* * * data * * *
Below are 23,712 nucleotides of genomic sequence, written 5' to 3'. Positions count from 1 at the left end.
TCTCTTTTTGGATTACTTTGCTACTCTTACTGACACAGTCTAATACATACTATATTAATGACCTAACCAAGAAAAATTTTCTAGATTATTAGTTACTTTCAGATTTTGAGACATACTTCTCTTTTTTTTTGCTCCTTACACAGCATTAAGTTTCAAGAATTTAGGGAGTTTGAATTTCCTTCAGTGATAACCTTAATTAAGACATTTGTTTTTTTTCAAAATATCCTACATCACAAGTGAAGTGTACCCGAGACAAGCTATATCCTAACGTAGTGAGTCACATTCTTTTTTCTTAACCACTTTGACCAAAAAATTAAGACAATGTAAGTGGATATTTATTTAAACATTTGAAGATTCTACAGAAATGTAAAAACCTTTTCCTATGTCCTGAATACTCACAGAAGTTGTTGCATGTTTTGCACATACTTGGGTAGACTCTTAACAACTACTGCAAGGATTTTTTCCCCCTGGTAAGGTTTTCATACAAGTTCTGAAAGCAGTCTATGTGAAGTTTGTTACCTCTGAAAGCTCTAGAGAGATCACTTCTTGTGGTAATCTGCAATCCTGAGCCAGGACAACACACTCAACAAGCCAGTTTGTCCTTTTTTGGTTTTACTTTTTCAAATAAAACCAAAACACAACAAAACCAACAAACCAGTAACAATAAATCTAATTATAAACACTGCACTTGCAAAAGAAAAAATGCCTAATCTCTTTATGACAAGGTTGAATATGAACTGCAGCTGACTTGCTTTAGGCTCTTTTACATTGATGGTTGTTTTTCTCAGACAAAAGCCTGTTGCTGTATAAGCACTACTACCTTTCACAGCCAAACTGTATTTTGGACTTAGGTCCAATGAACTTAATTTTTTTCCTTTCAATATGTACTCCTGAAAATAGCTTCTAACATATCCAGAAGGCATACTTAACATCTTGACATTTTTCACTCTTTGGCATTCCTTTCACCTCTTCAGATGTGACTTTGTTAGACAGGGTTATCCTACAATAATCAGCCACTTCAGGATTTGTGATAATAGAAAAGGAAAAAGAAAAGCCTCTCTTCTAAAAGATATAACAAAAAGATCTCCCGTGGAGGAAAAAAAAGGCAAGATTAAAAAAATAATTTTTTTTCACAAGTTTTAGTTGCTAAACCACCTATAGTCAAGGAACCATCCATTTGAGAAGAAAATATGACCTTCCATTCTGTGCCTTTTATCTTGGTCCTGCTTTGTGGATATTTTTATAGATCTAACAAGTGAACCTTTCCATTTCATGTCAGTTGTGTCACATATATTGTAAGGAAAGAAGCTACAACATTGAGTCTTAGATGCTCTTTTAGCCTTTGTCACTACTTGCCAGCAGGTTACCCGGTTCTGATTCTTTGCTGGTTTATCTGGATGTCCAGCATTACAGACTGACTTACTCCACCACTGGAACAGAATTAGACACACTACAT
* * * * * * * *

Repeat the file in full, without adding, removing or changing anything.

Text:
Below are 23,712 nucleotides of genomic sequence, written 5' to 3'. Positions count from 1 at the left end.
TCTCTTTTTGGATTACTTTGCTACTCTTACTGACACAGTCTAATACATACTATATTAATGACCTAACCAAGAAAAATTTTCTAGATTATTAGTTACTTTCAGATTTTGAGACATACTTCTCTTTTTTTTTGCTCCTTACACAGCATTAAGTTTCAAGAATTTAGGGAGTTTGAATTTCCTTCAGTGATAACCTTAATTAAGACATTTGTTTTTTTTCAAAATATCCTACATCACAAGTGAAGTGTACCCGAGACAAGCTATATCCTAACGTAGTGAGTCACATTCTTTTTTCTTAACCACTTTGACCAAAAAATTAAGACAATGTAAGTGGATATTTATTTAAACATTTGAAGATTCTACAGAAATGTAAAAACCTTTTCCTATGTCCTGAATACTCACAGAAGTTGTTGCATGTTTTGCACATACTTGGGTAGACTCTTAACAACTACTGCAAGGATTTTTTCCCCCTGGTAAGGTTTTCATACAAGTTCTGAAAGCAGTCTATGTGAAGTTTGTTACCTCTGAAAGCTCTAGAGAGATCACTTCTTGTGGTAATCTGCAATCCTGAGCCAGGACAACACACTCAACAAGCCAGTTTGTCCTTTTTTGGTTTTACTTTTTCAAATAAAACCAAAACACAACAAAACCAACAAACCAGTAACAATAAATCTAATTATAAACACTGCACTTGCAAAAGAAAAAATGCCTAATCTCTTTATGACAAGGTTGAATATGAACTGCAGCTGACTTGCTTTAGGCTCTTTTACATTGATGGTTGTTTTTCTCAGACAAAAGCCTGTTGCTGTATAAGCACTACTACCTTTCACAGCCAAACTGTATTTTGGACTTAGGTCCAATGAACTTAATTTTTTTCCTTTCAATATGTACTCCTGAAAATAGCTTCTAACATATCCAGAAGGCATACTTAACATCTTGACATTTTTCACTCTTTGGCATTCCTTTCACCTCTTCAGATGTGACTTTGTTAGACAGGGTTATCCTACAATAATCAGCCACTTCAGGATTTGTGATAATAGAAAAGGAAAAAGAAAAGCCTCTCTTCTAAAAGATATAACAAAAAGATCTCCCGTGGAGGAAAAAAAAGGCAAGATTAAAAAAATAATTTTTTTTCACAAGTTTTAGTTGCTAAACCACCTATAGTCAAGGAACCATCCATTTGAGAAGAAAATATGACCTTCCATTCTGTGCCTTTTATCTTGGTCCTGCTTTGTGGATATTTTTATAGATCTAACAAGTGAACCTTTCCATTTCATGTCAGTTGTGTCACATATATTGTAAGGAAAGAAGCTACAACATTGAGTCTTAGATGCTCTTTTAGCCTTTGTCACTACTTGCCAGCAGGTTACCCGGTTCTGATTCTTTGCTGGTTTATCTGGATGTCCAGCATTACAGACTGACTTACTCCACCACTGGAACAGAATTAGACACACTACAT